The TIME magazine 2021 Hero of the Year shared her journey of scientific innovation with St. Kate's.
Early February marked the start of not only Black History Month, but St. Catherine University’s new Women of Color Leadership Series, which brings high-profile leaders to share their stories of the learning and inspirational opportunities that paved their paths to leadership. Part of Katie Leadership Impact, the series connects St. Kate’s students with leaders who represent the brightest hopes for meaningful change in our world.
“According to recent research, women in S&P 500 companies make up only 6% of CEOs and 27% of senior level managers, and women of color represent only 5% of all senior level managers,” said Benson Whitney, JD, dean of the School of Business. "Thanks to the generosity of the Manitou Fund, our goal through Katie Leadership Impact is to make St. Catherine University and the School of Business an inclusive, cutting-edge center for developing young women leaders, especially from low-income, BIPOC, and other underrepresented groups.”
The series officially launched with a lecture from Kizzmekia S. Corbett, PhD, who led the National Institutes of Health team that helped develop the COVID-19 vaccine. She now serves as an assistant professor in the Department of Immunology and Infectious Diseases at the Harvard T.H. Chan School of Public Health.
"Dr. Corbett's journey and insights are not only timely, considering her contributions to fighting the COVID-19 pandemic,” said Namibia Little, director of Katie Leadership Impact, “but a striking example of just how transformative and necessary leadership from women of color is."
“Equity equals opportunity”
Prior to her lecture, Dr. Corbett began her St. Kate’s visit where, arguably, her own remarkable journey started: a classroom.
“Talking about how I got to this point is important because it took someone to tell me as well,” she told a group of public health, chemistry, and other STEM students gathered in Mendel, the sciences hub on campus. Corbett was part of the first generation of children in her family to pursue a four-year college degree, a journey that started when the then-16-year-old began a summer job at Project SEED researching and experimenting in organic chemistry.
Her experience there was the pivotal early opportunity to learn what being a scientist entailed. “It was the first time I realized that for every fact in my science book, someone had to discover it,” said Dr. Corbett during her evening lecture at The O’Shaughnessy. “It was also the first time I realized that representation mattered. The person who shuttled me in from University of South Carolina Chapel Hill was getting a PhD in one of the most notable organic chemistry laboratories in the world, and she looked like me — and I knew from that moment on that I could be exactly who that person was. And so I decided that I was going to be a scientist.”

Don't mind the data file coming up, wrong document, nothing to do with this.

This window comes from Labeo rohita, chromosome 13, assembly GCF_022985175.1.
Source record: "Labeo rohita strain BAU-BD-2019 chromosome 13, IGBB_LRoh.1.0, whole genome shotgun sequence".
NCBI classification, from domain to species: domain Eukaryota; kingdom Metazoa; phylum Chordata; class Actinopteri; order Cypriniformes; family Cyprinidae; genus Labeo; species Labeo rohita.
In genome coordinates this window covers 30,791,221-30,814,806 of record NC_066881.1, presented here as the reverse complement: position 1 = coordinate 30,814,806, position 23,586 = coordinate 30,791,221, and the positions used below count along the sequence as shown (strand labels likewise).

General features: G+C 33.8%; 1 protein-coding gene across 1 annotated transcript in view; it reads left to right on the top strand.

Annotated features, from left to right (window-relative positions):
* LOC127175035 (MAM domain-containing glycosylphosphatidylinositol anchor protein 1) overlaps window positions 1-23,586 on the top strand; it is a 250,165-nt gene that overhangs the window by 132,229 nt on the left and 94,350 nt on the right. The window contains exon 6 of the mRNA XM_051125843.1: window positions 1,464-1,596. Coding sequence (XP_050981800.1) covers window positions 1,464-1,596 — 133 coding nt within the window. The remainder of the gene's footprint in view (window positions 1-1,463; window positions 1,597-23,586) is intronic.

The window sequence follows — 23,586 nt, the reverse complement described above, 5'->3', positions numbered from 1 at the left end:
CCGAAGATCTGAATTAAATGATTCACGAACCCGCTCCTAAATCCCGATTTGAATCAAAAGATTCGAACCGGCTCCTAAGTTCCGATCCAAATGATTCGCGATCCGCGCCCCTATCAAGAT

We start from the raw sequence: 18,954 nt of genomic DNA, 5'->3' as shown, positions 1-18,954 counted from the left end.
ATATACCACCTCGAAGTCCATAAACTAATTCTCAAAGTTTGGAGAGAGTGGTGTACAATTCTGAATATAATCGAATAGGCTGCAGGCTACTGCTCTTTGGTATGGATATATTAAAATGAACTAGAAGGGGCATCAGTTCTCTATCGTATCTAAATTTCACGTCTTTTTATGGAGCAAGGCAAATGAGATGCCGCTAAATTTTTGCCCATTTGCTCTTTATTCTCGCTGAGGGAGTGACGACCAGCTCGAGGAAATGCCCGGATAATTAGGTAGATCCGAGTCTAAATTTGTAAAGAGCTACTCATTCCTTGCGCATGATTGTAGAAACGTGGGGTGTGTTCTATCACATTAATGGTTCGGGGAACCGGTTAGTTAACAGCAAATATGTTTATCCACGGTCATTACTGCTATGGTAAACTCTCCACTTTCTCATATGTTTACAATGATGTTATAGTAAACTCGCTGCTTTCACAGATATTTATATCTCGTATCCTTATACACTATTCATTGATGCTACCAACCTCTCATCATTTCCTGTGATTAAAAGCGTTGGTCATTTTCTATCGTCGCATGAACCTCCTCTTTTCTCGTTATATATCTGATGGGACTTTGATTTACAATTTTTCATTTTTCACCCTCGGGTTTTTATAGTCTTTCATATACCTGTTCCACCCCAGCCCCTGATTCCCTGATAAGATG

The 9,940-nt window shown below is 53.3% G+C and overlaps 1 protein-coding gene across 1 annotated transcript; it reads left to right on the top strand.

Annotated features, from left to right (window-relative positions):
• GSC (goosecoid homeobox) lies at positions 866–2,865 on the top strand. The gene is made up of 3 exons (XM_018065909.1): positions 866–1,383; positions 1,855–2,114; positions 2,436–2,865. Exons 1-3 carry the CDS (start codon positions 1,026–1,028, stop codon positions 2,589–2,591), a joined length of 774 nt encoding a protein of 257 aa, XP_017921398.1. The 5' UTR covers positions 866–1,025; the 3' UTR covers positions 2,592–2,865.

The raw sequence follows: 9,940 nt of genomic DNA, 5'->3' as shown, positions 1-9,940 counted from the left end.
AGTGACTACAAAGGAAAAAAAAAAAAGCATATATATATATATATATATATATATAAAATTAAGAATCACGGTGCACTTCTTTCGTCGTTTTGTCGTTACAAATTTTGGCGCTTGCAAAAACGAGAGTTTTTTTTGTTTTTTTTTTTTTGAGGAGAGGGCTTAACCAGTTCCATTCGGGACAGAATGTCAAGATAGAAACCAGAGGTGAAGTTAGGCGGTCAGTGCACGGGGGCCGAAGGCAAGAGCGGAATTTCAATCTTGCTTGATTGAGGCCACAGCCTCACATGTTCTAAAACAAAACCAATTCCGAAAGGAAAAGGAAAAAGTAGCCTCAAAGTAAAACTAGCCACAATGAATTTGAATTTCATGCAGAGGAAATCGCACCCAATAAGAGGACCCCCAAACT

That representation has a vital ripple effect. Like Dr. Corbett found affirmation in the PhD candidate who drove the shuttle, St. Kate’s student Morgan Batiste-Simms ’22 — who delivered the introduction to the lecture — finds concrete inspiration in Dr. Corbett.
“As I watched the successes of Dr. Kizzmekia Corbett, I imagined myself in her shoes, and … I was able to stay there. I didn’t have to wonder, ‘What would this dream look like because of the color of my skin or my gender?’” said Batiste-Simms. “I watched my own roadmap come to fruition, [and] through Dr. Corbett’s story, my own dreams of becoming a great scientist and doctor are further solidified.”
“The future isn’t only about what it means for women to be in STEM, but really what it means for everyone. That women and girls continue to be given the space and opportunity in STEM fields to be exactly who they are destined to be — that can only be beneficial for everyone.”
Corbett’s early Project SEED experience helped her avoid what Taviare Hawkins, PhD, division chair for Math and Sciences at St. Kate’s, calls the “leaky pipeline.”
“There are many places along a girl’s path, from transitioning from sixth grade to middle school to 12th grade, where girls move from the front of the classroom to the back of the classroom. When these women get to college, in their co-ed classes, they don't even sit in the front of the classroom,” Dr. Hawkins said. “It’s tougher for the science majors, because the pressure to stay on-course is immense.”
After earning two bachelor’s degrees in biological sciences and sociology in 2008 and her PhD in 2014, Dr. Corbett led a team at the National Institutes of Health in studying MERS-CoV, a virus circulating in the Middle East. “We knew that a virus in that family could potentially cause a pandemic, because SARS had circulated a decade before.”
It took three years to publish the team’s spike vaccine concept. In December 2019, a respiratory virus began circulating in China, and one month later, the COVID-19 virus sequence was released to researchers. Dr. Corbett and her team were able to fast-track the vaccine development process, and their research eventually led to the Moderna vaccine. To date, the COVID-19 vaccines have gone to 4 billion people worldwide and saved what is estimated to be millions of lives.
This remarkable impact is one amazing example of how, in the ongoing conversation about improving access and opportunity, the scope of the change possible is incredible — particularly in regard to the diversity of perspective and skills women and women of color bring to the table.
“The future isn’t only about what it means for women to be in STEM,” said Dr. Corbett, “but really what it means for everyone. That women and girls continue to be given the space and opportunity in STEM fields to be exactly who they are destined to be — that can only be beneficial for everyone."
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Photos By Rebecca Studios / Rebecca Slater ’10